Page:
The Ultimate Revenge is a frank sequel of Monte Cristo telling how Count de Monte Cristo together with his loving wife Haidee in spring 1838 come to Russian capital Moscow to enjoy the sights, and to have some experience of Russian "mysterious soul" which both of them had never had before.

Moscow charms Edmond Dantes, its huge bells, domes of the churches, covered with real gold, Russian hospitality, strange, but, nonetheless, delicious food, and, of course, Russians with their smiles and openness.

This spell continues until due to a misunderstanding, in a small inn, being asked his last name, Edmond Dantes, gets a slap on his cheek from a bear-like Russian. Several minutes before this accident, Dantes meets his old co-worker Jules Charpentier with whom he served on the board of "Pharaoh". Jules, still a simple sailor, does not know anything about his old friend, and informs Dantes that he intends to buy a small boat to become, finally, independent. Then the accident happens. The strength of the slap is horrible. Edmond, who never was a weakling, falls down from the chair, almost unconscious.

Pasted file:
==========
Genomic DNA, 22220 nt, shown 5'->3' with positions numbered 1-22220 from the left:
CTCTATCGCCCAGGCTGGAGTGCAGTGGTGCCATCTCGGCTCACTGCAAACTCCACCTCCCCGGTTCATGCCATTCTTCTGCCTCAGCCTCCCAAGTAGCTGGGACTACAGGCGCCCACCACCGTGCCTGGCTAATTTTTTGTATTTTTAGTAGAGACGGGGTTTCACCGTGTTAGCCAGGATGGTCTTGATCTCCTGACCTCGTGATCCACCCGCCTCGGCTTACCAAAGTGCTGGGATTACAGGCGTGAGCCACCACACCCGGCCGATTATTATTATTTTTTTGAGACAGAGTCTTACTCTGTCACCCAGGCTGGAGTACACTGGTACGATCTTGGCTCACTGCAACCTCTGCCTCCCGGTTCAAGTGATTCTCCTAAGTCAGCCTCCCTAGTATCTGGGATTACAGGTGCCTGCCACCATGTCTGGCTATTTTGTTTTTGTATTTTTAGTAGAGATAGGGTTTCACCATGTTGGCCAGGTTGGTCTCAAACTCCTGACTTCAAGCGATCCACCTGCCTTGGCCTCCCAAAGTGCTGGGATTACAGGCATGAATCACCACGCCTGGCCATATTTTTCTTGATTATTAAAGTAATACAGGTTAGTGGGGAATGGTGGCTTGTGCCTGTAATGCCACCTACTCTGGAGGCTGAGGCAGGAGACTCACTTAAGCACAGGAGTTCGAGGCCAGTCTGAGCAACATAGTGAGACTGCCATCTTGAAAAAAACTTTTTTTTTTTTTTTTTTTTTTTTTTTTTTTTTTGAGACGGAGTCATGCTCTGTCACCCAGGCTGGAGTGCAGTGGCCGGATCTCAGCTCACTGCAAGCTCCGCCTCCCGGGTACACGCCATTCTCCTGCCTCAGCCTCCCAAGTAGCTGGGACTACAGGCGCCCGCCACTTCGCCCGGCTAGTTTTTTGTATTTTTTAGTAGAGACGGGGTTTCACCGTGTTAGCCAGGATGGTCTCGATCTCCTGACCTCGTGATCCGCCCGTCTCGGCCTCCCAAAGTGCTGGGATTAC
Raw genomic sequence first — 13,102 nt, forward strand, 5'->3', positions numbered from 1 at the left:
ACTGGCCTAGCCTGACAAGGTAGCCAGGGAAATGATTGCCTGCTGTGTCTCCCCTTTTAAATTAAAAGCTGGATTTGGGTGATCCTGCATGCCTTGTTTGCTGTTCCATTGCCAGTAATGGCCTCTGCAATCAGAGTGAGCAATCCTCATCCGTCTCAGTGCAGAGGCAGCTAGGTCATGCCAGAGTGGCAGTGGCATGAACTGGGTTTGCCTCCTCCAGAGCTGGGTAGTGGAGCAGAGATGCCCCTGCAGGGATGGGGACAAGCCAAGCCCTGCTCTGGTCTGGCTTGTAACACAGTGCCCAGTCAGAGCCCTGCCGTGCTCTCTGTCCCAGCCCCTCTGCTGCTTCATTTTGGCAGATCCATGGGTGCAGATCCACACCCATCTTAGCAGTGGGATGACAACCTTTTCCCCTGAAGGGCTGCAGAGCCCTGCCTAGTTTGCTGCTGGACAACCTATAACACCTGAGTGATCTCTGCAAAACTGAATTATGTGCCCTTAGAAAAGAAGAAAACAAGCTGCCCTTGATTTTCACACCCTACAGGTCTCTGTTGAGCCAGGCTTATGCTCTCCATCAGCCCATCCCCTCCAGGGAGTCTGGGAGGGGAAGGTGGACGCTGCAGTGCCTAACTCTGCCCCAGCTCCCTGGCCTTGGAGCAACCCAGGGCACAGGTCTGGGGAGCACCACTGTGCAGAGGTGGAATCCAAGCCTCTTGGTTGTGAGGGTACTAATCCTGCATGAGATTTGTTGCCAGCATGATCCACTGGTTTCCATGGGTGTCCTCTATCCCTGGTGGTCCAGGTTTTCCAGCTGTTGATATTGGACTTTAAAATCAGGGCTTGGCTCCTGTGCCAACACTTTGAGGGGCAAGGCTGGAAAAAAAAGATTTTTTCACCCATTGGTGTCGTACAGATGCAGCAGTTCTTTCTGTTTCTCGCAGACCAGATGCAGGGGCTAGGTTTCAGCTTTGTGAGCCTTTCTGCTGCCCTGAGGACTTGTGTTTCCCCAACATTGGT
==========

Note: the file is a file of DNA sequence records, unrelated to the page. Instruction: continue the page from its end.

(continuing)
With the help of Charpentier and another witness, Edmond comes to understand that the fault is in his last name--Dantes. The matter was in the following : a year before, a great Russian poet Alexander Pushkin was killed on a duel by a French officer Georges Dantes. Pushkin had a lot of anonymous letters claiming that his wife, a renowned beauty, Natalie Goncharova had an affair with Georges Dantes. More than that, to be closer to Natalie, Dantes married Natalie's sister, Catherine, although he never loved her.

Pushkin, being a genius of the verse, had a very hard character, and was never easy-going in life. Whether the rumors were true or not (it still remains a mystery up to this day), Pushkin challenged his new relative and demanded satisfaction. The duel took place in January, 1837, in Petersburg. The poet was killed by a shot into the stomach.